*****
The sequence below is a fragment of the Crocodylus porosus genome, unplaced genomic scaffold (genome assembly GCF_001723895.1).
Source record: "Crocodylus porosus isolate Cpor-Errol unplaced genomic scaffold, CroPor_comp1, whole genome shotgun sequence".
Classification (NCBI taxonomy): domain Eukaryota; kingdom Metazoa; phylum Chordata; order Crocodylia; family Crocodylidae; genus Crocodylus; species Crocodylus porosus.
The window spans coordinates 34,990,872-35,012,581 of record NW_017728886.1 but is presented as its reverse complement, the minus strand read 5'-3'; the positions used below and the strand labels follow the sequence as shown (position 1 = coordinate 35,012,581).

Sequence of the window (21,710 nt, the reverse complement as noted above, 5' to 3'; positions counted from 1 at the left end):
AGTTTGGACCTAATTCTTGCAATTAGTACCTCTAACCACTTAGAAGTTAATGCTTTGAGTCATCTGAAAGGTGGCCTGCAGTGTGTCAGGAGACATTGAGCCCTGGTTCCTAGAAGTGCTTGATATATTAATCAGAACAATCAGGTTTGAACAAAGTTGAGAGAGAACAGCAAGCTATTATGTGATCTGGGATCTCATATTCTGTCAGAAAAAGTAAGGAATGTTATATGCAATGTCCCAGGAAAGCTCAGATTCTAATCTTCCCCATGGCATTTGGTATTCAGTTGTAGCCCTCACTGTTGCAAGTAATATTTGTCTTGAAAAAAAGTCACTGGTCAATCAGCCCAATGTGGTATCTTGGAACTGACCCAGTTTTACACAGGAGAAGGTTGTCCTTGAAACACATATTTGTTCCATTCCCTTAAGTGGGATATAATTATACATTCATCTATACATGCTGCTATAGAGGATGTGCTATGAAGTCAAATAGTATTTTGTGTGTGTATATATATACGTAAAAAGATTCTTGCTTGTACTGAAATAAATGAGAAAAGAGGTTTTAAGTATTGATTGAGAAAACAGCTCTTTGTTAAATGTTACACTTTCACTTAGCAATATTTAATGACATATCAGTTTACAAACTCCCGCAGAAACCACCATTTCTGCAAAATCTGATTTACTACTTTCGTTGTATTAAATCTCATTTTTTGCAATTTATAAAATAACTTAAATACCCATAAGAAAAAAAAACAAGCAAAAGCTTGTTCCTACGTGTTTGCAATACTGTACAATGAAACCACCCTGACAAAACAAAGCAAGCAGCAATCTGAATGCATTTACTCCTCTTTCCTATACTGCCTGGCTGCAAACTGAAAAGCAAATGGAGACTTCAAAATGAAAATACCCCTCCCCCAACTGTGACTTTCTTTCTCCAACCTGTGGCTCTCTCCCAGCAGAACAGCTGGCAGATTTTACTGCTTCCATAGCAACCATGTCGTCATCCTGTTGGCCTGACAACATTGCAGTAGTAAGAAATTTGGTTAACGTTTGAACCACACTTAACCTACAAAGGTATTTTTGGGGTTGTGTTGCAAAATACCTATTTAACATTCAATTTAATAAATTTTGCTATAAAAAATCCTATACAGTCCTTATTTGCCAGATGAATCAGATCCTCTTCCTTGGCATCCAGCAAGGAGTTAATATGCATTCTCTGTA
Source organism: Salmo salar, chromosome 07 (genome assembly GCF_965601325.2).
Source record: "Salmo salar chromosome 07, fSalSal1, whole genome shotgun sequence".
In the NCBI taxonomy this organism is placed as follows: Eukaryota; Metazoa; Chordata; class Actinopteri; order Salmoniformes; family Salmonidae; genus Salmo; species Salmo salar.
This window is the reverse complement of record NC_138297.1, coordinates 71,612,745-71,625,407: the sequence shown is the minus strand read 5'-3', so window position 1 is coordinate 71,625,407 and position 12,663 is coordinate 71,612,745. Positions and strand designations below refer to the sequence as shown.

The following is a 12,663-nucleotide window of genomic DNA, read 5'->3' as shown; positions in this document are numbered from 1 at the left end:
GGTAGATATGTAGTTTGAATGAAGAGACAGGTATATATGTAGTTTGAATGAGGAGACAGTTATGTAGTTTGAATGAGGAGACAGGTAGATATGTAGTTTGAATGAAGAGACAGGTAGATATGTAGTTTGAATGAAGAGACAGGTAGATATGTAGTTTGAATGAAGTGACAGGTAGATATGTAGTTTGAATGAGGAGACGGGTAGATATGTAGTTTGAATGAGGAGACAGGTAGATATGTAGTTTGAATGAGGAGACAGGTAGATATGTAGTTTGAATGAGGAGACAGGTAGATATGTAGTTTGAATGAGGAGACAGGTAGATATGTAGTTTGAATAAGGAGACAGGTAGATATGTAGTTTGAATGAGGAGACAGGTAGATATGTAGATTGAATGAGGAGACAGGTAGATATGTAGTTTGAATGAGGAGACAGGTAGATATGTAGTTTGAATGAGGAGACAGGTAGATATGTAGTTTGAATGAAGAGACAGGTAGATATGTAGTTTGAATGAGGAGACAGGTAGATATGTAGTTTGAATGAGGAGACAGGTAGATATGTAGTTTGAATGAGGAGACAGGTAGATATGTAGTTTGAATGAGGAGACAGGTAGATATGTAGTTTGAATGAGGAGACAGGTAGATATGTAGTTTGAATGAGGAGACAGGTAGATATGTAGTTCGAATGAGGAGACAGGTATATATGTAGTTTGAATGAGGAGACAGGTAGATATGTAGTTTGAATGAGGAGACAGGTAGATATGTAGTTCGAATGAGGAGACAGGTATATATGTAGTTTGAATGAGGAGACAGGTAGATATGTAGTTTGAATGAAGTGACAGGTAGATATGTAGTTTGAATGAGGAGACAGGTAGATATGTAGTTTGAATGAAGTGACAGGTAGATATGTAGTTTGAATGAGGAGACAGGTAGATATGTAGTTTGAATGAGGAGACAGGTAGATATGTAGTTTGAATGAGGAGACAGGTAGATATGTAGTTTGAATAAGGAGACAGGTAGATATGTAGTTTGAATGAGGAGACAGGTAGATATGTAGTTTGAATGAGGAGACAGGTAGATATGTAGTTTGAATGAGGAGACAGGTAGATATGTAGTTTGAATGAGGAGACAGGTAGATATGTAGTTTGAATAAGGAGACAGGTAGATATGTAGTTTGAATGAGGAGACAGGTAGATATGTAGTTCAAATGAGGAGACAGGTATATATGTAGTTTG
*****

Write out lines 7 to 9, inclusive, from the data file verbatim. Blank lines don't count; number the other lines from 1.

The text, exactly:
Source organism: Salmo salar, chromosome 07 (genome assembly GCF_965601325.2).
Source record: "Salmo salar chromosome 07, fSalSal1, whole genome shotgun sequence".
In the NCBI taxonomy this organism is placed as follows: Eukaryota; Metazoa; Chordata; class Actinopteri; order Salmoniformes; family Salmonidae; genus Salmo; species Salmo salar.